The Swedish-born artist Hannah Ryggen lived most of her life with the painter Hans Ryggen in Ørland in Sør-Trøndelag. Trained as a painter and with some courses in weaving, she became a pioneer in Norwegian textile art. Her breakthrough came in 1935 with the tapestry Ethiopia, where she flagged her political views in earnest.
Ryggen’s tapestries present us with a number of individual fates, and her political and social standpoints as a feminist and pacifist often come to the fore in her works. In The Hitler-Carpet from 1936, she shows some of the horror that Hitler’s regime could lead to. Two people, perhaps a man and a woman, are on their knees with their arms bound and their heads decapitated. Above them hovers a cross, the symbol of Christianity. The cross is on the verge of tipping over, alluding to the absence of Christian values such as tolerance and compassion in the Third Reich. The colour scheme is restricted to shades of brown, yellow, and reddish pink. The shape of the cross is defined by a broad, dark contour, created in floss. The cross is decorated with eleven squares, the same number as Jesus’ disciples discounting the traitor Judas, and the year 1936 has been woven into its nexus.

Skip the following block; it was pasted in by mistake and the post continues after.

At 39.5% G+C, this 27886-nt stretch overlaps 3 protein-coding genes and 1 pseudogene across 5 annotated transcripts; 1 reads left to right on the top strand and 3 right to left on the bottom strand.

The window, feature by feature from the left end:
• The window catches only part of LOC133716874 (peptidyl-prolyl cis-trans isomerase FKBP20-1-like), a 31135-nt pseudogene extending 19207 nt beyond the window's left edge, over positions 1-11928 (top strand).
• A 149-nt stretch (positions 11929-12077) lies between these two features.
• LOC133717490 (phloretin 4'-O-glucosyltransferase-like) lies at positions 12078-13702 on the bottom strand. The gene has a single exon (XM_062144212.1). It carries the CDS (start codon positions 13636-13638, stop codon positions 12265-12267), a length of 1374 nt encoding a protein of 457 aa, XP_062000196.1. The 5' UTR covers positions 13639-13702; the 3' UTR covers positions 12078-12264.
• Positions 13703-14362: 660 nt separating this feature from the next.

Ryggen span and dyed her yarn herself, thus allowing her to control its structure and colouring. She would usually work freely at the loom without sketches or cartoons. In line with contemporary painting, Ryggen worked with the surface and was an early exponent of Norwegian modernism.
Text: Ellen J. Lerberg
From "Highlights. Art from Antiquity to 1945", Nasjonalmuseet 2014, ISBN 978-82-8154-088-0